DR. GINGRICH: Yes, I am Eric Gingrich, veterinarian with the University of Pennsylvania. We have done some preliminary work on a dry-cleaning project or program, so to speak, where we selected houses that had previously been wet washed and went environmentally positive or manure positive in the next cycle. We took those houses, went through a program of requiring SE vaccination of the pullets, a thorough dry cleaning, fumigation with formaldehyde, and then we monitored those flocks afterwards. We had 7 of these houses, in the cycle after the dry cleaning program only 2 out of those 7 became positive after that. So, we have some evidence that it is working. We approved this dry cleaning program for our PEQAP program, and I am in the process of gathering more data on the outcomes of those flocks that have been used in this program. I don't have that data yet but I will have that for future comments.

DR. PATTERSON: Just another comment, these stacked cages with belts are expensive pieces of equipment and wet washing is very hard on them. The other challenge is taking care of wash water, and that can be an issue in the winter, and an issue with USDA and environmental regulations.

One final comment is that this is a very expensive procedure, to wet wash a house, and it may not always be in the best interest of food safety.

Regarding the 36-hour proposal for refrigeration, we believe 36 hours is realistic. When eggs are refrigerated we recommend that the requirement for this on farm refrigeration be at a temperature no greater than 55 degree (*See errata) Fahrenheit. We believe that gets at that sweating issue to some degree and the opportunity for thermal cracks. The reasons for this are that eggs are generally held in an on-farm cooler for a relatively short period of time. There is evidence that any low level SE would benefit from its natural abilities to impede salmonella growth and multiplication until the albumin (*See errata) begins to degrade. Even at room temperature, this may take several weeks. And, the cost involved in remodelling and operating a farm cooler to maintain 45 degrees would be vastly different than 55 degrees, through our experiences looking at many of these facilities, and may not show a cost-benefit ratio.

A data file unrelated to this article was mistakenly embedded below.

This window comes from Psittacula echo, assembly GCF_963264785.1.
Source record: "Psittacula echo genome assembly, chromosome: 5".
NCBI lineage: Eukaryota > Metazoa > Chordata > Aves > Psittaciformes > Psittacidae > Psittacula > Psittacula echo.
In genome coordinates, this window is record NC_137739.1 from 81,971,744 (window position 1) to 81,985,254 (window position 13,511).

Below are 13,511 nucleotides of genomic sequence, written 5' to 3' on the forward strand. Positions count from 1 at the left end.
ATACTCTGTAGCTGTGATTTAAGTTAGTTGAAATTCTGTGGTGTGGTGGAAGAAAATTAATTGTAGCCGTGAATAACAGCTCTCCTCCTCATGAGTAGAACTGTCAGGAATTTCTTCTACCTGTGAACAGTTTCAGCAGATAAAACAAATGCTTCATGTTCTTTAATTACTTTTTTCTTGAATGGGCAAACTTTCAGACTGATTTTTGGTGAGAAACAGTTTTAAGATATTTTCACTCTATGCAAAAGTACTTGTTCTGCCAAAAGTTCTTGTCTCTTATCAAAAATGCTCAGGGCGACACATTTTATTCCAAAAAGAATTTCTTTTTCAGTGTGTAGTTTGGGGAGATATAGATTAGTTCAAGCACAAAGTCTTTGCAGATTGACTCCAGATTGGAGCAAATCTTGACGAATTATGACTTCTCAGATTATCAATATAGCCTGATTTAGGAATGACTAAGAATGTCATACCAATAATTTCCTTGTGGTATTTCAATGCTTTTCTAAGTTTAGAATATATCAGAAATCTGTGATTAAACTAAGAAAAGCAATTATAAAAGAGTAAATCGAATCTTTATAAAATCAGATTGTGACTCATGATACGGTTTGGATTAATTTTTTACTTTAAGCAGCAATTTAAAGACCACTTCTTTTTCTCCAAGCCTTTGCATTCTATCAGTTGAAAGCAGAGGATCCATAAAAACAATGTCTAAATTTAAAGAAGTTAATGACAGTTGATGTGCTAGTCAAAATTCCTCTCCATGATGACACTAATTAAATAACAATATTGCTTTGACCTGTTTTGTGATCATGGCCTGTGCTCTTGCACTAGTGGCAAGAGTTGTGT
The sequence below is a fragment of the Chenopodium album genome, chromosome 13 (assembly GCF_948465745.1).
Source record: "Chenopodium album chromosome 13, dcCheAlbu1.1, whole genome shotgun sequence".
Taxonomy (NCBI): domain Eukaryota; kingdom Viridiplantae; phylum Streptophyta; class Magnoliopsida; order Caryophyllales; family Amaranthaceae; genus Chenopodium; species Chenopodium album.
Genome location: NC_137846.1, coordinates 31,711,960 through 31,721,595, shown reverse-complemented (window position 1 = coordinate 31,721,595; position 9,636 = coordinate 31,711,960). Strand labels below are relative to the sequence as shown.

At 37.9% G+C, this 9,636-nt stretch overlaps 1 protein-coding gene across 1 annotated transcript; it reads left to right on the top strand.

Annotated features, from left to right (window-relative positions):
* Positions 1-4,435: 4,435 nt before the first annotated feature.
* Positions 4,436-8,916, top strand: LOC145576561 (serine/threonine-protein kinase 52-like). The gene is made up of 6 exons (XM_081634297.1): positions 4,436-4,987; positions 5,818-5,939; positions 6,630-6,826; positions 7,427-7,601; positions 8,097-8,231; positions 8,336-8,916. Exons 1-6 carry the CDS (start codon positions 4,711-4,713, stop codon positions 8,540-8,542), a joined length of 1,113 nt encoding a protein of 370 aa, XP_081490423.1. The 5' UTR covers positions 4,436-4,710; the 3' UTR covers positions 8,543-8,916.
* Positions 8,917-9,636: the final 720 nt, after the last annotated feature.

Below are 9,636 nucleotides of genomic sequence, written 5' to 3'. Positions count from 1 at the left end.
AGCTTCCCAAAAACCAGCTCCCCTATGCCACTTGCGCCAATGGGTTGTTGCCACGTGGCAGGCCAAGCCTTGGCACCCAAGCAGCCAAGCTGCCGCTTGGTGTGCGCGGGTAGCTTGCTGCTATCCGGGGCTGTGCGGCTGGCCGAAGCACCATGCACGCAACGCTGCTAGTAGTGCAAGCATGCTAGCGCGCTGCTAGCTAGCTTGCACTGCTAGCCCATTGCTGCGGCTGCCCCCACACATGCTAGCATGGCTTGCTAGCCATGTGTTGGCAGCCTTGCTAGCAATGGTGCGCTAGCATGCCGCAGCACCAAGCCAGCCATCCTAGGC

I would like to address the environmental testing at 45 weeks. We support environmental testing. I think it is a good idea, but recommend adopting maybe more rigorous procedures because, by implementing this at that point in time, I would say two-thirds of the eggs from those hens have already been laid. Additionally, by testing multi-flocks at 20 weeks of age, or post 20 weeks post molt, again a majority of those eggs have already been laid and I question if you have done the public any good in testing those at those late times in the program.

Egg testing, 4 tests every 2 weeks--we concur with this procedure. Alternative lifetime egg testing scheme--we recommend allowing individual states to determine monthly versus quarterly egg testing for the life of a flock, to be determined by laboratory capacity. We think there are going to be some real issues in coping with the numbers of samples in different parts of the country.

Regarding drag swabs and alterative methods, requiring drag swabs in each manure row is what we do in Pennsylvania. If the manure pits are unsafe for entry alternative swabbing strategies are available, and we particularly use swabbing of walkways, egg belts, manure belts and de-escalators on a case-by-case basis and this has worked well in those settings. I just urge you to think about stack houses in this situation too.

Monthly lifetime egg testing--recently PEQAP changed to quarterly egg testing to meet FDA's recommendation. This protocol seems to be well accepted by the program now by participants and laboratories since its implementation back early in 2004.

Regarding the testing, we recommend federal funding to state monitoring agencies and testing laboratories. That would be our choice in that matter.